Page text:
Nested paths to arbitrary nodes in conditions are supported through a combination of data caching and a queue. During encryption, each node to be encrypted is added to the end of the encryption queue. Additionally, if the node is an attribute or text node that is referenced by conditions, the value of this node is cached in the global value table. The encryption queue is then flushed, by trying to encrypt as many nodes from the front of the queue as possible. A node can only be encrypted and removed from the queue if all of its dependencies are met. A node with no condition has no dependencies, and can be always encrypted. A node with a condition has dependencies, and the global value table is searched to ensure that all dependent attribute and text nodes have values within this table. If any dependent node is missing a value, this node cannot be encrypted, and no further nodes flushed from the queue. Otherwise, the condition can be evaluated (determining the key to use for encryption) and then the node is encrypted.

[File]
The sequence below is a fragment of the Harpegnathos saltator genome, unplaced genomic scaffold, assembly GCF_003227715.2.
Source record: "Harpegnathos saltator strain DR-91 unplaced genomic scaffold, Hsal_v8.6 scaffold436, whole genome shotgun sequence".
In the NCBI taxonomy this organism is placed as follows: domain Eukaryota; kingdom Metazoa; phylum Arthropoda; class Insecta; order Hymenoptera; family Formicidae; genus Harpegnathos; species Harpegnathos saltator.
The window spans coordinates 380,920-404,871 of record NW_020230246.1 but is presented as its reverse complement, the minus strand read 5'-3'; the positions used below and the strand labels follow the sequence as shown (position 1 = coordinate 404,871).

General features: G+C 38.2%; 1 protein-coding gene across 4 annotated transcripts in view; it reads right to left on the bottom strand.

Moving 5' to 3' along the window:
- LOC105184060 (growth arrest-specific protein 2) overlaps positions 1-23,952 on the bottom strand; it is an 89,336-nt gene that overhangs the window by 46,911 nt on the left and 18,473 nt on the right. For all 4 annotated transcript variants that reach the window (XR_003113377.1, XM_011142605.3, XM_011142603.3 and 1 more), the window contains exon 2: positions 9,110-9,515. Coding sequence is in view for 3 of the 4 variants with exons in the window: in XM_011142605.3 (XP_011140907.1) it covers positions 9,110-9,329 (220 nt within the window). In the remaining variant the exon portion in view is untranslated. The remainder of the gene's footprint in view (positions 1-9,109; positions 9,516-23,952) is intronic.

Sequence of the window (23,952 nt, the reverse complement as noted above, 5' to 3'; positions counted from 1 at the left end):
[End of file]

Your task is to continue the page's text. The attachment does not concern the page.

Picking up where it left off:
Results of Testing

We performed testing of our implementation, comparing the time required to multi-encrypt (and decrypt) against the time spent when super-encryption was used. The detailed description of steps performed in testing is provided below:

  • For the schema S from [Example 3.4], we considered the SRBAC policy S from [Example 3.8] , and determined the number of keys generated by our implementation.

  • For the same schema S, we considered two documents valid in this schema; document D from [Example 3.1] and document D2, which is similar to D (except it had much longer text values and different values of attributes). For both of these document, we also considred the induced DRBAC policies for these documents. .

  • For each of the two documents D and D2, we multi-encrypted them four times using our approach, measured the time needed to encrypt, and recorded the average multi-encryption time

  • For each of the two multi-encrypted documents MD and MD2, we decrypted themfour times for all four roles, measured the time needed to decrypt, and recorded the average decryption time